Posted by: episystechpubs | October 19, 2012

Editor’s Corner: Misspelled body art–not just for sailors anymore!

If you’ve ever been in training with John Thomas, you may have been asked to share something about yourself that nobody else knows. I always freeze up when on the spot, but today, John, I have an answer for you! I am a secret follower of tattoo contests, tattoo TV shows, documentaries about tattoos, and I’m just fascinated by them. I change my mind often enough that I couldn’t think of something I’d want to look at until I’m on my deathbed—but I like to see what other people want to keep on their bodies forever.

For “Fun Friday,” I have portions of an article from DailyWritingTips.com, that combines English and tattoos! Tip to tattoo lovers: take a dictionary with you if you’re getting a tattoo with script!

The Internet-o-sphere abounds with images of tattoo tragedies, and it was difficult to pare the possibilities to a manageable number for this post. But here, in order of egregiousness, are four of the most boneheaded blunders:

No, you’re not. Oh, it’s not a misspelling of handsome? It’s supposed to be awesome. But you would be if you returned to the tattoo artist and—free of charge, of course—had a red caret (^) and a matching “e” inscribed.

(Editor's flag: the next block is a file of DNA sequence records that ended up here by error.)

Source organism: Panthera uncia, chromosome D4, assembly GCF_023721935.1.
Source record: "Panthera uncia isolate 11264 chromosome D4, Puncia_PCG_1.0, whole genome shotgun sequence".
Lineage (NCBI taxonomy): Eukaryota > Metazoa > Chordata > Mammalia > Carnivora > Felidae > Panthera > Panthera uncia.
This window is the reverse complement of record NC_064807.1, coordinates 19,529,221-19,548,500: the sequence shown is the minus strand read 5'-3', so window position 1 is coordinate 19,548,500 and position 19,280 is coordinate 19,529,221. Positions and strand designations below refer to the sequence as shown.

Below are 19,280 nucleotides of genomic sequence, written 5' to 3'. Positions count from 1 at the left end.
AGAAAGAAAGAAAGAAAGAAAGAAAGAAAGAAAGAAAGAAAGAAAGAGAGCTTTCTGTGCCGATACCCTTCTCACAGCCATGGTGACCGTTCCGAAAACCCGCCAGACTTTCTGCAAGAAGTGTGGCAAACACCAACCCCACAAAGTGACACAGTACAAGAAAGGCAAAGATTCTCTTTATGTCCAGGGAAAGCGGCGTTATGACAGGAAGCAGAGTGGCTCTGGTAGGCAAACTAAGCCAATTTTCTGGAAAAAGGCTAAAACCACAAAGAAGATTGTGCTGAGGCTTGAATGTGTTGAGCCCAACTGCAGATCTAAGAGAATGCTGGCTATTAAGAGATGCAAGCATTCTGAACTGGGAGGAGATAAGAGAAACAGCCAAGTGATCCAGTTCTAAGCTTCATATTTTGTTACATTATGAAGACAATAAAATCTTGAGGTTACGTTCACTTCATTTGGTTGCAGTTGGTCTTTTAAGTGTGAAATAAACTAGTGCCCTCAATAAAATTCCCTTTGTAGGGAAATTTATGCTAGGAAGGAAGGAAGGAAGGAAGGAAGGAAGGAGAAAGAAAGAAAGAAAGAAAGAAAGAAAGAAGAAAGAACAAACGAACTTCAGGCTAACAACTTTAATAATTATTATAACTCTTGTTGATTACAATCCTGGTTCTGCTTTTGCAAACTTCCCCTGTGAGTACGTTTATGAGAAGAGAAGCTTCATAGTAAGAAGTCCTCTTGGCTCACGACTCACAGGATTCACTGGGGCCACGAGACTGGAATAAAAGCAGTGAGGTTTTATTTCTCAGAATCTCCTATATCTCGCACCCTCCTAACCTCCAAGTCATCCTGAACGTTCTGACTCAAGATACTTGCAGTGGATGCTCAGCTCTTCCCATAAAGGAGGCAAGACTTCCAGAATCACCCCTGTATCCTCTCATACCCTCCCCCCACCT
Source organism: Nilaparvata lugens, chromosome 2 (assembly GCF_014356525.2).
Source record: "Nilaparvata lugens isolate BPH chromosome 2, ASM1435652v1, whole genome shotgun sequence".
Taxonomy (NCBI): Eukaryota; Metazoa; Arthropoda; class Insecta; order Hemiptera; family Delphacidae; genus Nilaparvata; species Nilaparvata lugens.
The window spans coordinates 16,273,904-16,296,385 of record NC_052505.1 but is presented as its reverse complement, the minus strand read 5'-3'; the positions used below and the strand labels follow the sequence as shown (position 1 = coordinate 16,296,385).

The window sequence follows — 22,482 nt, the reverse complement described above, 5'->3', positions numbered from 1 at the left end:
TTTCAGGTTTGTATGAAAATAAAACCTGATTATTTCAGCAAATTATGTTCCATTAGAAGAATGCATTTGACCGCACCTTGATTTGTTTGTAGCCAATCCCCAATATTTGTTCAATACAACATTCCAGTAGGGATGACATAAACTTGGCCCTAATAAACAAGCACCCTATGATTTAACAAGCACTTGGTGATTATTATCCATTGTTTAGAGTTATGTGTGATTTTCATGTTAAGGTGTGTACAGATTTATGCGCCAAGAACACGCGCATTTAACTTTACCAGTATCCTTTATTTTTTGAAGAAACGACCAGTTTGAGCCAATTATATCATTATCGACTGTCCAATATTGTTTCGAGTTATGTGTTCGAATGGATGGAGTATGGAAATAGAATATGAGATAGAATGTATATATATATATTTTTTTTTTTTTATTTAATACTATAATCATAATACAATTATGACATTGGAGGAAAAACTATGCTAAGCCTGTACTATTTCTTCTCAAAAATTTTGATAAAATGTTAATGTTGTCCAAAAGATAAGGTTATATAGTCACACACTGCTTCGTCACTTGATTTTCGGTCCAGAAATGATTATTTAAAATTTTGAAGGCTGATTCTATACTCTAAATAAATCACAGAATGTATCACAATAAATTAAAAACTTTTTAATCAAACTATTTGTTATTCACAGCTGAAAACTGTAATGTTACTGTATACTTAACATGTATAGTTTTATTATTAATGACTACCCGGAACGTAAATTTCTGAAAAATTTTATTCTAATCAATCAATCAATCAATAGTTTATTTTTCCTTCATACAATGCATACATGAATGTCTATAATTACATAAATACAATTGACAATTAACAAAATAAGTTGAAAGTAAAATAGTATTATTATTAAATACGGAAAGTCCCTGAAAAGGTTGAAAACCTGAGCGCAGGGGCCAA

Um, the biblical verse, as usually translated into English, is, “Let us eat and drink, for tomorrow we die”—the statement elegantly terminates with the key word. This fellow’s artistic license in altering the wording and word order is excusable, but the misspelling of fore—not likely a pun on forearm—is not. I would have recommended the standard version, broken after drink—but “broken after drink” is probably the reason for the mistake in the first place.

This isn’t the only tragedy tattoo typo one can find (and you might be surprised by how many ways tattoo artists can render regret/regrets), but it’s the most prominent—and therefore the most tragic.

This misbegotten masterpiece wins the prize for sheer spectacle, and for lasting significance. My surmise is that this fellow has a spot in his heart for his alma mater. Unfortunately, there’s no Clemons University—it’s Clemson. (I hope he got his money back—that looks like a four-figure flub.)

Happy Friday!


Leave a Reply

Fill in your details below or click an icon to log in:

WordPress.com Logo

You are commenting using your WordPress.com account. Log Out /  Change )

Google photo

You are commenting using your Google account. Log Out /  Change )

Twitter picture

You are commenting using your Twitter account. Log Out /  Change )

Facebook photo

You are commenting using your Facebook account. Log Out /  Change )

Connecting to %s

Categories

%d bloggers like this: